Wednesday, 20 August 2014

Author Interview: Ceinwen Langley

Today I have an interview with the amazing Ceinwen Langley about her book The Edge of the Woods (you can find my review here). So without furthur ado:

1) Hi Ceinwen, thanks for sparing some time for this interview, can you tell us a little about your book Edge of the Woods which is a standalone novel?
Thanks for having me! The Edge of the Woods follows Emma, a seventeen year old girl on the verge of coming of age, which in her village means having to find a husband if she wants any hope of a decent future. The problem there – other than it being completely unfair – is that she’s not an ideal candidate. Her father died when she was little, leaving them no money to live on and forcing her mother to work as a cleaner (very shameful), she’s headstrong and a little too quick to speak up for herself, and she spends time with undesirables. It’s an uphill battle, and there are only two eligible men her age – not enough to go around. 
Meanwhile, Emma has started to dream about a boy in the woods that surround their village. Ignoring the horror stories and rules about the village, dismissing the amount of girls her age who have disappeared into them over the years, she begins to look forward to the dreams as an escape from her increasingly grim future. But there’s some truth to the myths, and Emma is soon presented with a choice: fight for her future, or run from it. 
It’s a coming of age fantasy with a bit of romance, a bit of adventure, and a lot of drama. It’s pretty fun! 

2) Did you consider a sequel for Edge of the Woods or was it always intended a standalone?
I always planned for The Edge of the Woods to be a single story. As much as I love reading series, sometimes I love devoting an afternoon or day to one complete story, which is hard to come by in fantasy, and as my debut novel, I really wanted to ease myself into the world of novel writing and publishing by writing a standalone.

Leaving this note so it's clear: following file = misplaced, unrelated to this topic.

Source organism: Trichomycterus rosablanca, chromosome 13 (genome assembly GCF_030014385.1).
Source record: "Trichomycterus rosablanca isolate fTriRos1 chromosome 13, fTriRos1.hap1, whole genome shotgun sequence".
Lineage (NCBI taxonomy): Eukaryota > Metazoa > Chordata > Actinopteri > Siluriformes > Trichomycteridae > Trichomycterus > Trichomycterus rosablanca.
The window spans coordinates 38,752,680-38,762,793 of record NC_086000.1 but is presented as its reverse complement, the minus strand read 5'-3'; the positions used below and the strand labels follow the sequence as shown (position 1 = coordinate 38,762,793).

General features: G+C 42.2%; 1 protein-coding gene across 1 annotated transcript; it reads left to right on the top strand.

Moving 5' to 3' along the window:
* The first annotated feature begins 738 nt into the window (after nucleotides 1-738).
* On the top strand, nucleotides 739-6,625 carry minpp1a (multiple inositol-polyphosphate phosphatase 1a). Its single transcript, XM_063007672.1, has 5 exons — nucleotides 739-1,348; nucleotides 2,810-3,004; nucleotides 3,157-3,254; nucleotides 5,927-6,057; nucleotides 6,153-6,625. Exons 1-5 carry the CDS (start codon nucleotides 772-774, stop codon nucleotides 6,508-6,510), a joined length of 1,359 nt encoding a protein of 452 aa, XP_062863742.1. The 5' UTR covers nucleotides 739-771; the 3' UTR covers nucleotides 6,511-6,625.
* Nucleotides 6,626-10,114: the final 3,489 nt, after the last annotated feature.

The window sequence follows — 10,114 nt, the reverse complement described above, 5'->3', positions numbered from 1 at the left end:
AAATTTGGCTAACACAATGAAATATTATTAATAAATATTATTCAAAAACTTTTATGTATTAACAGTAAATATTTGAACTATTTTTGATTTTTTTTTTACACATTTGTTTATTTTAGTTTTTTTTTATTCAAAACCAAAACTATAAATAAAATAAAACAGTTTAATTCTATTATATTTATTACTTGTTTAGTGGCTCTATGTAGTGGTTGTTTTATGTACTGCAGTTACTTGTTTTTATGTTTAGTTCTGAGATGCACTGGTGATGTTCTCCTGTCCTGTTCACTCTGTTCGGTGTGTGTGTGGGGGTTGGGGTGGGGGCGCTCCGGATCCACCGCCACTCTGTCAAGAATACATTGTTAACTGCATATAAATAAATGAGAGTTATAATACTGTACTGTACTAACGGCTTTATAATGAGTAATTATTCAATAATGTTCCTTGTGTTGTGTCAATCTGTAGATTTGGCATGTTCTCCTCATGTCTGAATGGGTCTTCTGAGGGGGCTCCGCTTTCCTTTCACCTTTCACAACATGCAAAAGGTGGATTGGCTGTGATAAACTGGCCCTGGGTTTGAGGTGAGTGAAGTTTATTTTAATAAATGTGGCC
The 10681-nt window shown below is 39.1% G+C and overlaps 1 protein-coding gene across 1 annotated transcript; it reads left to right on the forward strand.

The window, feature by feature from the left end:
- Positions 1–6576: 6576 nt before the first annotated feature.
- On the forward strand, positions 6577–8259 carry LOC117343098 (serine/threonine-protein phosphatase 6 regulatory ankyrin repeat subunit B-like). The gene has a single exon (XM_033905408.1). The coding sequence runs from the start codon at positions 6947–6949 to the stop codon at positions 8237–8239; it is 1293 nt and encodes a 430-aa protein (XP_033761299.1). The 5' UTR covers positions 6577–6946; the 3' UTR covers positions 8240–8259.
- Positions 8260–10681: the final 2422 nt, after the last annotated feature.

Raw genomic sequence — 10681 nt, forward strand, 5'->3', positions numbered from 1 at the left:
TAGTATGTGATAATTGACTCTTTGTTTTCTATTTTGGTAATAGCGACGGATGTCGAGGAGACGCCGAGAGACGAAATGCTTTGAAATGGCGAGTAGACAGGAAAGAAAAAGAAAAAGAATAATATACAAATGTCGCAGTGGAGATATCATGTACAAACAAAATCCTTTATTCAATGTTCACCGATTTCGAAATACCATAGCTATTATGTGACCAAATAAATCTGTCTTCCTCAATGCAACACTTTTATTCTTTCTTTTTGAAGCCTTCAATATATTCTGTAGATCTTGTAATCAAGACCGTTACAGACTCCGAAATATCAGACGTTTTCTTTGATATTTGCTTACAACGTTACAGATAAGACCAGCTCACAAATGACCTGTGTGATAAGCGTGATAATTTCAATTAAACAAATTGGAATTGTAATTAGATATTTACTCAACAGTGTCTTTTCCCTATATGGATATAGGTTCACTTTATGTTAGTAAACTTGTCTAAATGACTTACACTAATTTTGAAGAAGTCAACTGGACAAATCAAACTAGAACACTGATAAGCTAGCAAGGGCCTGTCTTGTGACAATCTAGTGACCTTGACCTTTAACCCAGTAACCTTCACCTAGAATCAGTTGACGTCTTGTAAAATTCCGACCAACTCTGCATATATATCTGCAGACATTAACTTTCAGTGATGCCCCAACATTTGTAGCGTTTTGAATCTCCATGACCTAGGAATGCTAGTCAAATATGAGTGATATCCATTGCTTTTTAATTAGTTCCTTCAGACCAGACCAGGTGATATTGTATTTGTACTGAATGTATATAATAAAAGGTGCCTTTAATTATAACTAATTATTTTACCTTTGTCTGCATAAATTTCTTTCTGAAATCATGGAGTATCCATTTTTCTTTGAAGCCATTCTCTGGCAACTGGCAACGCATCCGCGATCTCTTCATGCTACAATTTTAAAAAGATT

But that said, I’ve had so many requests for a sequel that I’d be lying if I said I haven’t thought about it! I don’t want to write one for the sake of it, and I’ve moved on to other projects so it’s not on the cards right now, but I do think there’s potential for future story in Emma’s world, and I know which characters I’d follow next. I promise that as soon as I know what they get up to, I’ll start writing. 

3) What was your inspiration for Edge of the Woods?
I wanted to write a fantasy story with a proactive protagonist, where creepy behaviour isn’t rewarded and with an array of interesting female characters.

4) What scenes were your favourite and least favourite to write?
If we’re speaking broadly, pretty much every scene between Emma and Mama and Emma and Mona were really fun to write. But if I have to choose one favourite scene, and it’s a bit of a spoiler so I’ll keep it vague, is when Emma finally gets Very Fed Up, has a bit of a shout, and picks up the fire poker. I spent so much time building up to that moment that writing it was a really wonderful release. 
As for my least favourites, the scenes with Mayor Jones were pretty unpleasant to write. But the scenes I struggled most to write were the scenes in the woods. Just from a technical standpoint, they were really hard to get right. I didn’t know how to portray Emma’s experience, how to portray the creatures close up, how to shine a little more light on Lonesome from Emma’s fairly constrictive first person point of view. I was rewriting those scenes up until the last possible second, but I’m pretty happy with how they finally turned out. 

5) How much of your characters are based on your traits or someone you know personally?
I don’t intentionally base any of my characters on anyone, myself included, but physical and personality traits do end up sneaking in. Mama sleeps a lot like my Dad used to, Mona has a very similar sense of humour to me, Stranger looks a lot like my dog. Actually, the dog thing was on purpose. 

6) Can you talk us through your personal approach to writing a book?
My general process is pretty simple, and really focuses on editing – which is where I feel I do a lot of my best work. So I usually start with a really broad idea of my setting, my main character or two, and the overall theme of the book. Often I’ll know where I want it to end up, and the journey I want my character to have taken, which helps flesh things out later. 
I take these ideas and I throw them into a word document and flesh out the plot, organising what I know happens in the story chronologically and the emotional arc of my character, and then filling in the gaps to figure out what happens in between and what actions or events lead to one another. It’s like a really intricate puzzle, and it’s actually a lot of fun. But then, I really like doing jigsaws.